The Age of Surveillance Capitalism, by Shoshana Zuboff: a very detailed and interesting account of society in an age of social media and increased technological advancement alongside the capitalist one. I haven’t finished reading this yet, and I’m not sure that I agree with everything so far, but it’s well researched and incredibly relevant as we look at the ethics of technology. This book shows just how complex words like capitalism or socialism can be, they are ever changing with different consequences.

Websites:

UK Parliament Website – This has information about the system that it operates within and its origins as well as a database on members of parliaments voting history so that you can see which members are most consistent or not and what the members stand for (sometimes members vote tactically though (due to Party Politics and lobbying) so bear this in mind.

The Electoral commission – This is the place to find out what the parties are spending their money on and what their priorities have been over time. This is also the place where you can register to vote in the UK

I took a course called ‘An introduction to the UK Parliament’ years ago and it was helpful not only in the concise information the provided but because you could interact with others on the course too, sharing opinions and discussing the controversies. Unfortunately, I cannot find this course anymore but here is a link to other politics related courses on futurelearn (it may come back soon!)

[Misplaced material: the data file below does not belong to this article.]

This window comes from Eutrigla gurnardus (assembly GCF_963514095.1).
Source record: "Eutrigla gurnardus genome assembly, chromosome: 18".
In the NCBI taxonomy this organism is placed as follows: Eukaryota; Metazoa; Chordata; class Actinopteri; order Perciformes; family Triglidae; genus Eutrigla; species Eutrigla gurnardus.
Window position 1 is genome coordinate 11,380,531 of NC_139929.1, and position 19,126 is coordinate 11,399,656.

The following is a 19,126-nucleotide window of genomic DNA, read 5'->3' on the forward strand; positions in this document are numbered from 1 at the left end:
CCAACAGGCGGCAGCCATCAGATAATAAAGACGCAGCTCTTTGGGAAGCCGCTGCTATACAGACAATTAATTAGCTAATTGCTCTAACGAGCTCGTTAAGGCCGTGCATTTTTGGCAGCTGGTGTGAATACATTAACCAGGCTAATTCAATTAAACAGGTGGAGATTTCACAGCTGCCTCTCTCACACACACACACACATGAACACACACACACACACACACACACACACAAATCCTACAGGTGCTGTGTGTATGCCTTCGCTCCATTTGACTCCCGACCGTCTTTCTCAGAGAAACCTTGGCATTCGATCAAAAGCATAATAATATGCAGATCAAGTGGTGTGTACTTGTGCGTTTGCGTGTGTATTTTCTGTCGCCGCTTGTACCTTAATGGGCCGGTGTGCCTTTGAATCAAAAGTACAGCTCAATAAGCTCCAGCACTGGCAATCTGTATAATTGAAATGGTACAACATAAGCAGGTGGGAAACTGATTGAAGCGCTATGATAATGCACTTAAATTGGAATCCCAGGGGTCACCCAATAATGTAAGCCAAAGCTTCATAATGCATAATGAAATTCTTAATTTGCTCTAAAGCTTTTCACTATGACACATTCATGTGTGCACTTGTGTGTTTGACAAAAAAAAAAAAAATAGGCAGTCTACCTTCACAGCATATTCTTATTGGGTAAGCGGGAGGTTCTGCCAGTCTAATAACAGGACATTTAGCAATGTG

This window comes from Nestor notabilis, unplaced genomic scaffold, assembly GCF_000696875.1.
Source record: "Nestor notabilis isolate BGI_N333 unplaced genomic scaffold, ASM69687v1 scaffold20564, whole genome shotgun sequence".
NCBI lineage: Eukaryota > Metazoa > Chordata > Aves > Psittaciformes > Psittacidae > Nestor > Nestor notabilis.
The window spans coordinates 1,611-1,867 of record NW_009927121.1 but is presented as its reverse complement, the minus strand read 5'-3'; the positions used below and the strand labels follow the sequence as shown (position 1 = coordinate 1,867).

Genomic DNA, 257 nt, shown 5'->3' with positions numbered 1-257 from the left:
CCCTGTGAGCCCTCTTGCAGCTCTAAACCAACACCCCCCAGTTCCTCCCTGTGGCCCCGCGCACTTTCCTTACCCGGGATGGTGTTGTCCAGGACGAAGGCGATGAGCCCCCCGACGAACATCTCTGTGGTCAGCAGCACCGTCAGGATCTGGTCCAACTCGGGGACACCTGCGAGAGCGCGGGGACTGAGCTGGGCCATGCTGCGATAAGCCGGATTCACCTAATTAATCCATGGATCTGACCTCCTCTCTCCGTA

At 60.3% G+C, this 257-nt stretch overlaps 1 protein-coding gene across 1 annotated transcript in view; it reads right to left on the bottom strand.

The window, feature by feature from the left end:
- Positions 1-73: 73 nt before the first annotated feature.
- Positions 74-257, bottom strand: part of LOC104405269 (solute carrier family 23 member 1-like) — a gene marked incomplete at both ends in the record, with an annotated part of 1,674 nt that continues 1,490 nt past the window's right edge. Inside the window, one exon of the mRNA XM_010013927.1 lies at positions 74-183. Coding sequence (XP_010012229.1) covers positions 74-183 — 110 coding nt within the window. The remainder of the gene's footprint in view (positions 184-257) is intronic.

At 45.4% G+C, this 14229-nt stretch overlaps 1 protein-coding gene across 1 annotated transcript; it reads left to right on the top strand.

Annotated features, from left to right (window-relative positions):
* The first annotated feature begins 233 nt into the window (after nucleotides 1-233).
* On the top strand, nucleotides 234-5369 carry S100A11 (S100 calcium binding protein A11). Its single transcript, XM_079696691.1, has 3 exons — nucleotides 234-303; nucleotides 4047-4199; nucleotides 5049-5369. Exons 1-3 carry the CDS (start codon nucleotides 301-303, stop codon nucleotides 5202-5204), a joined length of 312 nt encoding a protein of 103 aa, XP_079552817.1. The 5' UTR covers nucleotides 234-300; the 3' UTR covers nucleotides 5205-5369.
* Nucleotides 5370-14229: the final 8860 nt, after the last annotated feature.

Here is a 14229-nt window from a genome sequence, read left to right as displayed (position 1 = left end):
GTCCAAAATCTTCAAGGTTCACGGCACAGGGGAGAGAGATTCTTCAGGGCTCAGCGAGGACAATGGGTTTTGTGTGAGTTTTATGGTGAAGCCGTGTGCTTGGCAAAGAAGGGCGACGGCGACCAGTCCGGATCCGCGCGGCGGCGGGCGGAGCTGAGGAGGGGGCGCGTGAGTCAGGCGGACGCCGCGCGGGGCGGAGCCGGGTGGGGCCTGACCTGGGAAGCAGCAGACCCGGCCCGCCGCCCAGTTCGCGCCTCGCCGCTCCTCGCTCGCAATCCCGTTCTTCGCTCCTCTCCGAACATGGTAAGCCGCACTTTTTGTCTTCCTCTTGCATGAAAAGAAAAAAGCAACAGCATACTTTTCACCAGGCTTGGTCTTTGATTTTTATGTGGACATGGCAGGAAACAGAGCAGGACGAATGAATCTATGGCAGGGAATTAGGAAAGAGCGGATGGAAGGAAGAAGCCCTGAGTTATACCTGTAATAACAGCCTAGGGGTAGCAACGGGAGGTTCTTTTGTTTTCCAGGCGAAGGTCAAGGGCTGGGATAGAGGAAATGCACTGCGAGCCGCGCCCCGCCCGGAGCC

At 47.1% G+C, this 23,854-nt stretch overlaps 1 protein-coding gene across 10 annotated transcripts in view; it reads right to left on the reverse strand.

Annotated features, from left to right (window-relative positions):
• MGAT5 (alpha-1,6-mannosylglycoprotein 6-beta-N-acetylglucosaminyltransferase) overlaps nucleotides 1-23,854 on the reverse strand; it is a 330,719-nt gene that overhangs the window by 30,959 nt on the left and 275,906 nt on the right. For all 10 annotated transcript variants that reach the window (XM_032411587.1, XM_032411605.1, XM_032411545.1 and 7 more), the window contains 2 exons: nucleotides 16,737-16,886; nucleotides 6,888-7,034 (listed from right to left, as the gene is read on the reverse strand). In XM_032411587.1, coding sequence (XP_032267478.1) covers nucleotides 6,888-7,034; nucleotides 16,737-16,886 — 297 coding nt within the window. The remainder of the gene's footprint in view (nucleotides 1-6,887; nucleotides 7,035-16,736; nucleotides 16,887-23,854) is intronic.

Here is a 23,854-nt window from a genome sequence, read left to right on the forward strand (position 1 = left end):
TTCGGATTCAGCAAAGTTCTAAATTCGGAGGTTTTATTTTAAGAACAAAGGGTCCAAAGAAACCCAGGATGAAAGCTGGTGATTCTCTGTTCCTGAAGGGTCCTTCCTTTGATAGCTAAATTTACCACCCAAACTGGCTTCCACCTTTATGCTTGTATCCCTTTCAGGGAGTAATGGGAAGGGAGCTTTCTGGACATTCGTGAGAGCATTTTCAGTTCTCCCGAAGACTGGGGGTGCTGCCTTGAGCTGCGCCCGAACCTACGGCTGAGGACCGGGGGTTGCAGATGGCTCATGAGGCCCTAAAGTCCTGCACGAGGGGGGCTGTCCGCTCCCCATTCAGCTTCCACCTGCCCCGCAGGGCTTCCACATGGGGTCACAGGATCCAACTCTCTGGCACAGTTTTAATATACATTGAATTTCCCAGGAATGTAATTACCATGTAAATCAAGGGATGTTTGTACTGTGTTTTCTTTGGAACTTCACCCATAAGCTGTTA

I, by no means, am the most knowledgeable person about politics and I’m learning more about it all the time. Politics is ever changing as the world and as its people do so its difficult to stay on top of things all of the time, but I do believe that the more people that have a base knowledge of the systems they are apart of the more that people will be able to participate in it and consider more of the reasons for the differing and varying opinions that every person around the world holds.

Other great places to start with politics is to subscribe to a variety of news outlets with different biases. There is no such thing as a truly unbiased newspaper but reading a variety of sources written from people of different backgrounds means you can piece together what the facts are and what other people are thinking, or assuming, of them. Personally, I subscribe to The Conversation (a website that has professors write on current affairs and current theories – it’s more academic but each is written in an accessible way), The New York Times (I like to be able to see the news from a different countries’ perspective), The Economist and The Guardian. Sometimes I search around other sites too but these are the ones I get delivered to my inbox (the bonus is that these are free!) Also following some sites on social media can be helpful, I follow both of the main Party’s accounts, Labour and Conservative, and their current Leaders, Boris Johnson and Keir Starmer so that I am getting both sides of the story, as it were.

Politics can be a very personal thing, everyone is more interested in a certain aspect than another and some aspects affect one person more than the next too, so search around and see what areas you find the most fascinating or that you think are most in need (perhaps you are a nurse, accountant or a history buff?) and start there – good luck!

Published by Accalia Smith

I am a student in the UK studying English Literature at RHUL and an aspiring writer.